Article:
News & Media

Drivers applaud NASCAR's abandonment of secret fines

January 26, 2012, David Caraviello,

WELCOME, N.C. -- NASCAR's decision to forgo undisclosed fines and make such penalties public was met with early enthusiasm from drivers in the Sprint Cup Series.

"I think it's going to make it much clearer," Kevin Harvick said. "You look at the NFL, you look at Major League Baseball, the NBA, and really these fines have been no different than what you see players and coaches getting fined for in those leagues. It's just something that's going to be open now, and you just have to not watch what you say, but don't be a jerk about it toward the sanctioning body. The door is always open for you to go in there and talk to them and try to work through it. I think it's great that it's going public, and I think it will make it clearer, myself."

"If I'm going to get fined for something, I'd just assume everybody know about it. ... Every other sport does it, and they don't have major backlash from it."


Over the past two years NASCAR has fined some drivers for their comments without making the penalties public. This past November, Brad Keselowski was secretly fined $25,000 for comments critical of the sport's move toward electronic fuel injection. In 2010, NASCAR secretly fined Ryan Newman for comments he made about the racing at Talladega Superspeedway, and also secretly fined Denny Hamlin for comments he made on the social network Twitter.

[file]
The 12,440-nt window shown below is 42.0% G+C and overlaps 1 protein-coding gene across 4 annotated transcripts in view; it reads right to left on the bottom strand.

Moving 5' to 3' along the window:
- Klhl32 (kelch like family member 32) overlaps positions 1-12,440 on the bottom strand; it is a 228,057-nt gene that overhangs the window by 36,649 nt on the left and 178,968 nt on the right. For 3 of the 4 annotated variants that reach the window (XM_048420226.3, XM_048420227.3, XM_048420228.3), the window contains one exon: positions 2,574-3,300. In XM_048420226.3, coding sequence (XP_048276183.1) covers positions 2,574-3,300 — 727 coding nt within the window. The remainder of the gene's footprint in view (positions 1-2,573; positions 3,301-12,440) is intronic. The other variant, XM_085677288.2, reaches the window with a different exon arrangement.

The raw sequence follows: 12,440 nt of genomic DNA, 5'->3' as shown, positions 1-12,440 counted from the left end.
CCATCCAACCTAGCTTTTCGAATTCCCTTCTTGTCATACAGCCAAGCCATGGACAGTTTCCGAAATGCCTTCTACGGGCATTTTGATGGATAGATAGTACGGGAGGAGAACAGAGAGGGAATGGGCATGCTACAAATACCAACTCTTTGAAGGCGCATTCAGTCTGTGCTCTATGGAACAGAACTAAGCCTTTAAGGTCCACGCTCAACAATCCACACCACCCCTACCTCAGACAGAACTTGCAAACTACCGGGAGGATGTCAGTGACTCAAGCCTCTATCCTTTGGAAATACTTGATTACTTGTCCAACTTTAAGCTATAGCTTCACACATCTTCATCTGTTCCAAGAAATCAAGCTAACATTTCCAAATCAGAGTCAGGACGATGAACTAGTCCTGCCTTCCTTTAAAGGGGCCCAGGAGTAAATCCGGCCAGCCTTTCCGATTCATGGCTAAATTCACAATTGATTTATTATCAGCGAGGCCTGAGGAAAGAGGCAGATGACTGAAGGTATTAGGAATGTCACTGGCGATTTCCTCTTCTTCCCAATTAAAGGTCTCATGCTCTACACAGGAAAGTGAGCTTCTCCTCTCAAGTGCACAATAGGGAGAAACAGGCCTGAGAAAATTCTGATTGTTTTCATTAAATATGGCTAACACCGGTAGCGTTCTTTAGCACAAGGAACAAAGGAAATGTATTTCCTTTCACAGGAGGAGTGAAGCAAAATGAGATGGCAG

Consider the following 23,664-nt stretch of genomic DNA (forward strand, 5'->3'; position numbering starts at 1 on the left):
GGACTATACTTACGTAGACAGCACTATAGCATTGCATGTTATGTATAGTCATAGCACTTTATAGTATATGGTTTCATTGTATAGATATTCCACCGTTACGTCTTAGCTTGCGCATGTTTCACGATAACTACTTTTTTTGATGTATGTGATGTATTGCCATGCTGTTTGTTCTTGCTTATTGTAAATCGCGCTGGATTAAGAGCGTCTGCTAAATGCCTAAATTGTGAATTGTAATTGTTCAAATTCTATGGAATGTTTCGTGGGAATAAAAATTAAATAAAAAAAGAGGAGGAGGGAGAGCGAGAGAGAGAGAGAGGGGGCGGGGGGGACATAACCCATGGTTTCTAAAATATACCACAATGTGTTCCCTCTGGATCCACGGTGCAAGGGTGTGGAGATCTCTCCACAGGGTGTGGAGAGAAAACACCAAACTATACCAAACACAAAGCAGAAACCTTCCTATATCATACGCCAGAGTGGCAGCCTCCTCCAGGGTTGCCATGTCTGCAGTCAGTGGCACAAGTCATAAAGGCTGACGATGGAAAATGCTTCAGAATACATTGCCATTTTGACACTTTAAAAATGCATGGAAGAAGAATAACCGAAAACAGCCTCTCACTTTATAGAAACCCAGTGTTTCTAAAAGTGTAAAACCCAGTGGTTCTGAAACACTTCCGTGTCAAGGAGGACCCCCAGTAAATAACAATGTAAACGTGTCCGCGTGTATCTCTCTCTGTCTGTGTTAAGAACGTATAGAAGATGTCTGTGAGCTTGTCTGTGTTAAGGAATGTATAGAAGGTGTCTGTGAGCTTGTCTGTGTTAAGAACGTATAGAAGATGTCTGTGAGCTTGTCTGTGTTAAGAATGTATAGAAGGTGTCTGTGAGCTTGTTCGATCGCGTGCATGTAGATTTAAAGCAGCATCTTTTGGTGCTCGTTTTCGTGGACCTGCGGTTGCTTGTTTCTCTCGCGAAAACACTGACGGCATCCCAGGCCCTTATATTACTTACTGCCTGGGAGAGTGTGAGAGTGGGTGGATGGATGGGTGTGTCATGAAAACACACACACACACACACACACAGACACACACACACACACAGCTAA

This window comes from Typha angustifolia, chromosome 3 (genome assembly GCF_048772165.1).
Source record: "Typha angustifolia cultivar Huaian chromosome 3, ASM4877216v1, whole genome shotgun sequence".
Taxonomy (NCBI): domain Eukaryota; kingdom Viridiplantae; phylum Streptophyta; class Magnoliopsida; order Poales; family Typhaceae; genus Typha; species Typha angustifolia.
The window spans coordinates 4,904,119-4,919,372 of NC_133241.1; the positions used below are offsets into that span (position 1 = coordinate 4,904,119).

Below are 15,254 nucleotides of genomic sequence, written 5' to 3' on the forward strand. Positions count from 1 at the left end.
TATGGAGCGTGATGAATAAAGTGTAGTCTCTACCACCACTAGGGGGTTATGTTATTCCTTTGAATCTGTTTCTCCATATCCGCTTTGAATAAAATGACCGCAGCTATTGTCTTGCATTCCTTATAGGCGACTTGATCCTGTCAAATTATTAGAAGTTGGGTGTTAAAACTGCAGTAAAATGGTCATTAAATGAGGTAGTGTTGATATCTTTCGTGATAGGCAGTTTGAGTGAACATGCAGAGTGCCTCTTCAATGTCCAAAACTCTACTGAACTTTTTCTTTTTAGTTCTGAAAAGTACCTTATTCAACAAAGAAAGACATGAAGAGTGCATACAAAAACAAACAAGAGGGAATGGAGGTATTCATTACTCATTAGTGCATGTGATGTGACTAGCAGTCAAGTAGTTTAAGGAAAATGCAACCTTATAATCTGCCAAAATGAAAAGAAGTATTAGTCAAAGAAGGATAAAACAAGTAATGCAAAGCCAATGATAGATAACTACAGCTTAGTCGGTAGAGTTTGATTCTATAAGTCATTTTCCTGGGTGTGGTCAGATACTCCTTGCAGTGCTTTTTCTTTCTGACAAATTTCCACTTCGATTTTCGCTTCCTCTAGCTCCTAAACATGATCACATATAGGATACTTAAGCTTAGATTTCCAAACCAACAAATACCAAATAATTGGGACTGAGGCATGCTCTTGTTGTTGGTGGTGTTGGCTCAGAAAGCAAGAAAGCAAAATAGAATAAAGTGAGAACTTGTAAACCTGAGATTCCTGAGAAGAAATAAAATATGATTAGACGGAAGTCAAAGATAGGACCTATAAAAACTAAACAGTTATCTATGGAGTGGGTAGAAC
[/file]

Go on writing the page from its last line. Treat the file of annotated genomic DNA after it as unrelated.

The secret fines were typically issued for grievances drivers aired in public before discussing them with the sanctioning body. Wednesday, after a series of meeting with owners and drivers in the sport's top series, NASCAR abandoned the practice.

"NASCAR will no longer issue fines that are undisclosed," the sanctioning body said in a statement. "We looked at this issue from every angle and gathered feedback from the industry. While there are always sensitivities related to sponsor relationships and other leagues may continue issuing disclosed and undisclosed fines, NASCAR has decided that all fines moving forward will be made public after the competitor or organization that has been penalized has been informed."

The statement was released shortly before NASCAR's media tour trekked to the shop of Richard Childress Racing. Among RCR's three drivers, at least, the change was welcomed.

"I think public is the way to go," Jeff Burton said. "I mean, if I'm going to get fined for something, I'd just assume everybody know about it. ... Every other sport does it, and they don't have major backlash from it. If you have a problem, you can go to [NASCAR] and talk to them. They may not side with you, but they will listen to you. Because of that open-door policy, I have no problem with the [public] fine at all."

As recently as this past November, in the wake of Keselowski's secret fine, NASCAR chairman Brian France defended undisclosed fines as a way of protecting the sport's integrity. At the same time, France added that the practice would be reviewed. "If there's a benefit to announcing them to the public, to the media, we will take a look at that," France said in November. "... Maybe there is a benefit."

NASCAR apparently decided that was the case, as evidenced by Wednesday's statement. "We just had our annual NASCAR meeting, and they seemed to be very receptive to owners' and drivers' opinions," RCR driver Paul Menard said, "and if we put this out in the open, that's cool."